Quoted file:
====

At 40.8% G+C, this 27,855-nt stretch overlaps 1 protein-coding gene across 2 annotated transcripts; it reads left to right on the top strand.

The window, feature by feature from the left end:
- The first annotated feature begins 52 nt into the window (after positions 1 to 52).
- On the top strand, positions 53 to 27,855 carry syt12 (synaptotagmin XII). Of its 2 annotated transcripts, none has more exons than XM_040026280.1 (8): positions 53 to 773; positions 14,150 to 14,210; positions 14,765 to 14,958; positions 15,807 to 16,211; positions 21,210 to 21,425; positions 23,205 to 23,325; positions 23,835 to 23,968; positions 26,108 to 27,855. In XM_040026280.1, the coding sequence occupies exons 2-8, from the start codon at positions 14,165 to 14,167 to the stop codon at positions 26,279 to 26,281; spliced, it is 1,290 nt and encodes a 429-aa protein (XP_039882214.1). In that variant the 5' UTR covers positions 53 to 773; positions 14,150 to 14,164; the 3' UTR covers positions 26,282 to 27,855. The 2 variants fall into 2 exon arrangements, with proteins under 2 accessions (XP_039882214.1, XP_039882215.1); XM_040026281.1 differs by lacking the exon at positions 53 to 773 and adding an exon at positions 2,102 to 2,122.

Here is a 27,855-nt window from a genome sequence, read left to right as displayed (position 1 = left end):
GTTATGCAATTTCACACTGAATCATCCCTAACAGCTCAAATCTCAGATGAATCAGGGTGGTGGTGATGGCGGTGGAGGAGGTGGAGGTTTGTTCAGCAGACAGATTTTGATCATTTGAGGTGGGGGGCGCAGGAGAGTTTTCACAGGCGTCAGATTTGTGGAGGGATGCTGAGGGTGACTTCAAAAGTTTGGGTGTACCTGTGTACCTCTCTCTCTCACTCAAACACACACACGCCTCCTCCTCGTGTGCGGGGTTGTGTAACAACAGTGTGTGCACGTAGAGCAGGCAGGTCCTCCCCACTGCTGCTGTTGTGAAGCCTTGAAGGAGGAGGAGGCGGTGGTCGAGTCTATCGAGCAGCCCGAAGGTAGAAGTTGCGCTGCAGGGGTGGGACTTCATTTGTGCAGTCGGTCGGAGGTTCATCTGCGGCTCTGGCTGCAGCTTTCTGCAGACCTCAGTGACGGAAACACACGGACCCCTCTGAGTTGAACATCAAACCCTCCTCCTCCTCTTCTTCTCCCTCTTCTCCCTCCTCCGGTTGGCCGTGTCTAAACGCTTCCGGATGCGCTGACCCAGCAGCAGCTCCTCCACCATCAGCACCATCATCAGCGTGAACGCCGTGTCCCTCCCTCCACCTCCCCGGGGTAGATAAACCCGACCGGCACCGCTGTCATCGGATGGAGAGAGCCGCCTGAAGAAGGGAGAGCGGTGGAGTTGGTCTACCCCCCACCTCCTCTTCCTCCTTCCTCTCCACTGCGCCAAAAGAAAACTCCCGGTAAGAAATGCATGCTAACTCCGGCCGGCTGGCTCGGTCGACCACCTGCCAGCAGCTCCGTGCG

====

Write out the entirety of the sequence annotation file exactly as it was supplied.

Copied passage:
At 40.8% G+C, this 27,855-nt stretch overlaps 1 protein-coding gene across 2 annotated transcripts; it reads left to right on the top strand.

The window, feature by feature from the left end:
- The first annotated feature begins 52 nt into the window (after positions 1 to 52).
- On the top strand, positions 53 to 27,855 carry syt12 (synaptotagmin XII). Of its 2 annotated transcripts, none has more exons than XM_040026280.1 (8): positions 53 to 773; positions 14,150 to 14,210; positions 14,765 to 14,958; positions 15,807 to 16,211; positions 21,210 to 21,425; positions 23,205 to 23,325; positions 23,835 to 23,968; positions 26,108 to 27,855. In XM_040026280.1, the coding sequence occupies exons 2-8, from the start codon at positions 14,165 to 14,167 to the stop codon at positions 26,279 to 26,281; spliced, it is 1,290 nt and encodes a 429-aa protein (XP_039882214.1). In that variant the 5' UTR covers positions 53 to 773; positions 14,150 to 14,164; the 3' UTR covers positions 26,282 to 27,855. The 2 variants fall into 2 exon arrangements, with proteins under 2 accessions (XP_039882214.1, XP_039882215.1); XM_040026281.1 differs by lacking the exon at positions 53 to 773 and adding an exon at positions 2,102 to 2,122.

Here is a 27,855-nt window from a genome sequence, read left to right as displayed (position 1 = left end):
GTTATGCAATTTCACACTGAATCATCCCTAACAGCTCAAATCTCAGATGAATCAGGGTGGTGGTGATGGCGGTGGAGGAGGTGGAGGTTTGTTCAGCAGACAGATTTTGATCATTTGAGGTGGGGGGCGCAGGAGAGTTTTCACAGGCGTCAGATTTGTGGAGGGATGCTGAGGGTGACTTCAAAAGTTTGGGTGTACCTGTGTACCTCTCTCTCTCACTCAAACACACACACGCCTCCTCCTCGTGTGCGGGGTTGTGTAACAACAGTGTGTGCACGTAGAGCAGGCAGGTCCTCCCCACTGCTGCTGTTGTGAAGCCTTGAAGGAGGAGGAGGCGGTGGTCGAGTCTATCGAGCAGCCCGAAGGTAGAAGTTGCGCTGCAGGGGTGGGACTTCATTTGTGCAGTCGGTCGGAGGTTCATCTGCGGCTCTGGCTGCAGCTTTCTGCAGACCTCAGTGACGGAAACACACGGACCCCTCTGAGTTGAACATCAAACCCTCCTCCTCCTCTTCTTCTCCCTCTTCTCCCTCCTCCGGTTGGCCGTGTCTAAACGCTTCCGGATGCGCTGACCCAGCAGCAGCTCCTCCACCATCAGCACCATCATCAGCGTGAACGCCGTGTCCCTCCCTCCACCTCCCCGGGGTAGATAAACCCGACCGGCACCGCTGTCATCGGATGGAGAGAGCCGCCTGAAGAAGGGAGAGCGGTGGAGTTGGTCTACCCCCCACCTCCTCTTCCTCCTTCCTCTCCACTGCGCCAAAAGAAAACTCCCGGTAAGAAATGCATGCTAACTCCGGCCGGCTGGCTCGGTCGACCACCTGCCAGCAGCTCCGTGCG